Urban greenspace and the indoor environment: Pathways to health via indoor particulate matter, noise, and road noise annoyance

William Mueller, Susanne Steinle, Juha Pärkkä, Eija Parmes, Hilkka Liedes, Eelco Kuijpers, Anjoeka Pronk, Denis Sarigiannis, Spyros Karakitsios, Dimitris Chapizanis, Thomas Maggos, Asimina Stamatelopoulou, Paul Wilkinson, James Milner, Sotiris Vardoulakis, Miranda Loh

Research output: Contribution to journalArticle

Abstract

Background/Aim: The exposome includes urban greenspace, which may affect health via a complex set of pathways, including reducing exposure to particulate matter (PM) and noise. We assessed these pathways using indoor exposure monitoring data from the HEALS study in four European urban areas (Edinburgh, UK; Utrecht, Netherlands; Athens and Thessaloniki, Greece). Methods: We quantified three metrics of residential greenspace at 50 m and 100 m buffers: Normalised Difference Vegetation Index (NDVI), annual tree cover density, and surrounding green land use. NDVI values were generated for both summer and the season during which the monitoring took place. Indoor PM2.5 and noise levels were measured by Dylos and Netatmo sensors, respectively, and subjective noise annoyance was collected by questionnaire on an 11-point scale. We used random-effects generalised least squares regression models to assess associations between greenspace and indoor PM2.5 and noise, and an ordinal logistic regression to model the relationship between greenspace and road noise annoyance. Results: We identified a significant inverse relationship between summer NDVI and indoor PM2.5 (−1.27 μg/m3 per 0.1 unit increase [95% CI -2.38 to −0.15]) using a 100 m residential buffer. Reduced (i.e., <1.0) odds ratios (OR) of road noise annoyance were associated with increasing summer (OR = 0.55 [0.31 to 0.98]) and season-specific (OR = 0.55 [0.32 to 0.94]) NDVI levels, and tree cover density (OR = 0.54 [0.31 to 0.93] per 10 percentage point increase), also at a 100 m buffer. In contrast to these findings, we did not identify any significant associations between greenspace and indoor noise in fully adjusted models. Conclusions: We identified reduced indoor levels of PM2.5 and noise annoyance, but not overall noise, with increasing outdoor levels of certain greenspace indicators. To corroborate our findings, future research should examine the effect of enhanced temporal resolution of greenspace metrics during different seasons, characterise the configuration and composition of green areas, and explore mechanisms through mediation modelling.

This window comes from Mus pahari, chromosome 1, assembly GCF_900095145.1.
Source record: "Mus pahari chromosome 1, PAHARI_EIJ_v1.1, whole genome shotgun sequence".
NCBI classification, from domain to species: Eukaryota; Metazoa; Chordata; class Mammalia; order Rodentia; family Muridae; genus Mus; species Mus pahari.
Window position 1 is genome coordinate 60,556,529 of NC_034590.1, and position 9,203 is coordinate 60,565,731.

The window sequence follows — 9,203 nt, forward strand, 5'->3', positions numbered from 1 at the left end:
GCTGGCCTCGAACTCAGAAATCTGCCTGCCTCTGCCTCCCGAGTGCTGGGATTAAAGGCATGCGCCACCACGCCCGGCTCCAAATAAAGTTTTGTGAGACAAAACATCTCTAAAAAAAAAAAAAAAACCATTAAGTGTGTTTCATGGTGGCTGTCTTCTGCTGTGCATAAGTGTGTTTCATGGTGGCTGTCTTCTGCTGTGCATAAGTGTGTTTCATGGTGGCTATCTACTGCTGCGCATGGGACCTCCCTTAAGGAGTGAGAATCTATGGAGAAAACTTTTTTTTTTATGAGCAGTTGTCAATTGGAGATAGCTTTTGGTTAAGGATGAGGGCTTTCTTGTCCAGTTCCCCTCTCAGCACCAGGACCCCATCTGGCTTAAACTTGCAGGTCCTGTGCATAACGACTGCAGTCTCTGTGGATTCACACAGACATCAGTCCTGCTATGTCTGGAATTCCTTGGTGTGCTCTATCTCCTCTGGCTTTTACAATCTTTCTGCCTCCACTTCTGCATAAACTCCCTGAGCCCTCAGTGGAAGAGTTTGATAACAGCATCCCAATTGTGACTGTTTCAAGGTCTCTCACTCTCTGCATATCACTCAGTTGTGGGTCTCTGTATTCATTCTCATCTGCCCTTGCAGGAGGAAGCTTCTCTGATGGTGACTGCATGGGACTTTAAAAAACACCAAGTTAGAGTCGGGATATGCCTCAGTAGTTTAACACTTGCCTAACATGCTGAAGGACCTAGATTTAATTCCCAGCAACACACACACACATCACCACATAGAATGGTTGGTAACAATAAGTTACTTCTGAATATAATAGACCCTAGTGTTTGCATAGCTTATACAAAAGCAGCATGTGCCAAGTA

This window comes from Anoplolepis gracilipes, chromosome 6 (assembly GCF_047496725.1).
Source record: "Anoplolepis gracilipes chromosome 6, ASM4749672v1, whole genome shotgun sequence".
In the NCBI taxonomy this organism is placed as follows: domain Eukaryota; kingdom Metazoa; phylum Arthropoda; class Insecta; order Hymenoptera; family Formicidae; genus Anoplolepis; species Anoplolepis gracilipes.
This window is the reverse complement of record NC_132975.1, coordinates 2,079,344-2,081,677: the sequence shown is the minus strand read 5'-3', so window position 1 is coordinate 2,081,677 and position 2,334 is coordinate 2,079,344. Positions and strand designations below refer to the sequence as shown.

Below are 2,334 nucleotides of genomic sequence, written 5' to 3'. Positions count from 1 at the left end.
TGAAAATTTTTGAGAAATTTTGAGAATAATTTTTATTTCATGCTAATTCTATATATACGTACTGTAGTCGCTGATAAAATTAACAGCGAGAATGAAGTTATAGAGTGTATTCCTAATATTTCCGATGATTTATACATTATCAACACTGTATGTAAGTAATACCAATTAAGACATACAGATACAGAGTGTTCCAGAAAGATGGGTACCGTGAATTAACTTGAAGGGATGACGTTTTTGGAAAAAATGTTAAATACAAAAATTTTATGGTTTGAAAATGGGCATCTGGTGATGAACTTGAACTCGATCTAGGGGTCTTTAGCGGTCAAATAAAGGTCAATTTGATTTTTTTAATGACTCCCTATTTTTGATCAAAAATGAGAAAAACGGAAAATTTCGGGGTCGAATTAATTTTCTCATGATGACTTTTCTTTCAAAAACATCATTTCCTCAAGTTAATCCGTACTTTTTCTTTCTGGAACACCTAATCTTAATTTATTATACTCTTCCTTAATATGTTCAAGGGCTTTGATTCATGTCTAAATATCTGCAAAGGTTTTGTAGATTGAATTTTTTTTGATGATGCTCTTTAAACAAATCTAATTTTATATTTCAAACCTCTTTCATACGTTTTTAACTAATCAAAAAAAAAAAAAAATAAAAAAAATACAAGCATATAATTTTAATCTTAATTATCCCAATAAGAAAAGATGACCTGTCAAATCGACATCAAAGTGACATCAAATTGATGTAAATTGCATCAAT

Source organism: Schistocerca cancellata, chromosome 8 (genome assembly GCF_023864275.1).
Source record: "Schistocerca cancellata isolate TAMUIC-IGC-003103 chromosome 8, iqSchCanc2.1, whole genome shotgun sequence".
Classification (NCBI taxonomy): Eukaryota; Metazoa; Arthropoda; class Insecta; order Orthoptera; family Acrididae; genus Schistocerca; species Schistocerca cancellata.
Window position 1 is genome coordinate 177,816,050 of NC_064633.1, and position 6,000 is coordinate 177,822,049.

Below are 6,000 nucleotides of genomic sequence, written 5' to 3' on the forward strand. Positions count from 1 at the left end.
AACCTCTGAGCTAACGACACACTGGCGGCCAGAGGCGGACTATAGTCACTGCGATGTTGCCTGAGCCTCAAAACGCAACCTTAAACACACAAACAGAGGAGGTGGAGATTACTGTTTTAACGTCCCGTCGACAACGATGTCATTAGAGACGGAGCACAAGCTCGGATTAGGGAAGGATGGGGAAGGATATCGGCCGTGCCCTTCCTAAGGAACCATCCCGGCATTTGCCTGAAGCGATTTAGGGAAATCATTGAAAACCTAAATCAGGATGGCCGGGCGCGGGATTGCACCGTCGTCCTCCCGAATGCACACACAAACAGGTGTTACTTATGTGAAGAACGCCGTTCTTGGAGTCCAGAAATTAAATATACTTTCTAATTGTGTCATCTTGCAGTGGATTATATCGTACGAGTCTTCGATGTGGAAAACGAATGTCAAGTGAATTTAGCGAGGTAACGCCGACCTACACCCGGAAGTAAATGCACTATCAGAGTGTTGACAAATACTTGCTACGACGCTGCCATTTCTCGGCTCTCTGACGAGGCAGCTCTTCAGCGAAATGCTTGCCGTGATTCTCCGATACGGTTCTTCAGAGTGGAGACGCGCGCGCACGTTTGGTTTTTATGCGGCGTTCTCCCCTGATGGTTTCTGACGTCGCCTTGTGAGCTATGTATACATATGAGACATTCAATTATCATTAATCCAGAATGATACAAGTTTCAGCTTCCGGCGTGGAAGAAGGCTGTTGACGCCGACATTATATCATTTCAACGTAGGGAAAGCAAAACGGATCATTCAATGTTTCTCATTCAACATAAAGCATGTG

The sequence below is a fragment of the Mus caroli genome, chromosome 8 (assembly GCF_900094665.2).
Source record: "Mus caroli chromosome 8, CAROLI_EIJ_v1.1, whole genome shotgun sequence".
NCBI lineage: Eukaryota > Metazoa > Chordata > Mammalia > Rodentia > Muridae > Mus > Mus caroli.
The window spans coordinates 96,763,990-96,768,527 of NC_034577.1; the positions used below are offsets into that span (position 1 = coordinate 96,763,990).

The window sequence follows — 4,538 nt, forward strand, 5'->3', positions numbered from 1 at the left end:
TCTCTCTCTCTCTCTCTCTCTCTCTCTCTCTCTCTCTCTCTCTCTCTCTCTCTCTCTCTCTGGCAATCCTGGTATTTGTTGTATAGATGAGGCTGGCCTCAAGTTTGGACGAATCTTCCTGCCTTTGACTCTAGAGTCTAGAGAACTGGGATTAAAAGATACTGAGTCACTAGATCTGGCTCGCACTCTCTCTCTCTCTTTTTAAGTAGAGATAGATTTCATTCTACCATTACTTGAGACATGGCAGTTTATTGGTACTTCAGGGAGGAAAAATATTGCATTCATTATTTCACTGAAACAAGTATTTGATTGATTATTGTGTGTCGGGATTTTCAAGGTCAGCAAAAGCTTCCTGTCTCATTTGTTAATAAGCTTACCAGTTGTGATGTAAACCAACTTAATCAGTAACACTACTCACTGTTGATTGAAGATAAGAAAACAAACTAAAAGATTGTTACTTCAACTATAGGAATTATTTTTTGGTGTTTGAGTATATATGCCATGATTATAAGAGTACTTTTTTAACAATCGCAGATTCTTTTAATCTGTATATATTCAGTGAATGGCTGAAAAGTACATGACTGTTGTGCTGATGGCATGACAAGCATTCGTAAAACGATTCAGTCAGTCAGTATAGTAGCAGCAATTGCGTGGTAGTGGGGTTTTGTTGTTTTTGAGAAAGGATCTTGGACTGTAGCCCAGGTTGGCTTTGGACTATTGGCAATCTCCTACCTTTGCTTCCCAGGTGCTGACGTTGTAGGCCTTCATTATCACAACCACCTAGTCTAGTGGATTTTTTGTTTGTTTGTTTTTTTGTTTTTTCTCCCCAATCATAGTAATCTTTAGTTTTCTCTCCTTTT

Original languageEnglish (US)
Article number108850
JournalEnvironmental Research
Volume180
DOIs
StatePublished - Jan 2020

Keywords

  • Air pollution
  • Exposome
  • Greenspace
  • Noise annoyance
  • Particulate matter

ASJC Scopus subject areas

  • Biochemistry
  • Environmental Science(all)

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    Mueller, W., Steinle, S., Pärkkä, J., Parmes, E., Liedes, H., Kuijpers, E., Pronk, A., Sarigiannis, D., Karakitsios, S., Chapizanis, D., Maggos, T., Stamatelopoulou, A., Wilkinson, P., Milner, J., Vardoulakis, S., & Loh, M. (2020). Urban greenspace and the indoor environment: Pathways to health via indoor particulate matter, noise, and road noise annoyance. Environmental Research, 180, [108850]. https://doi.org/10.1016/j.envres.2019.108850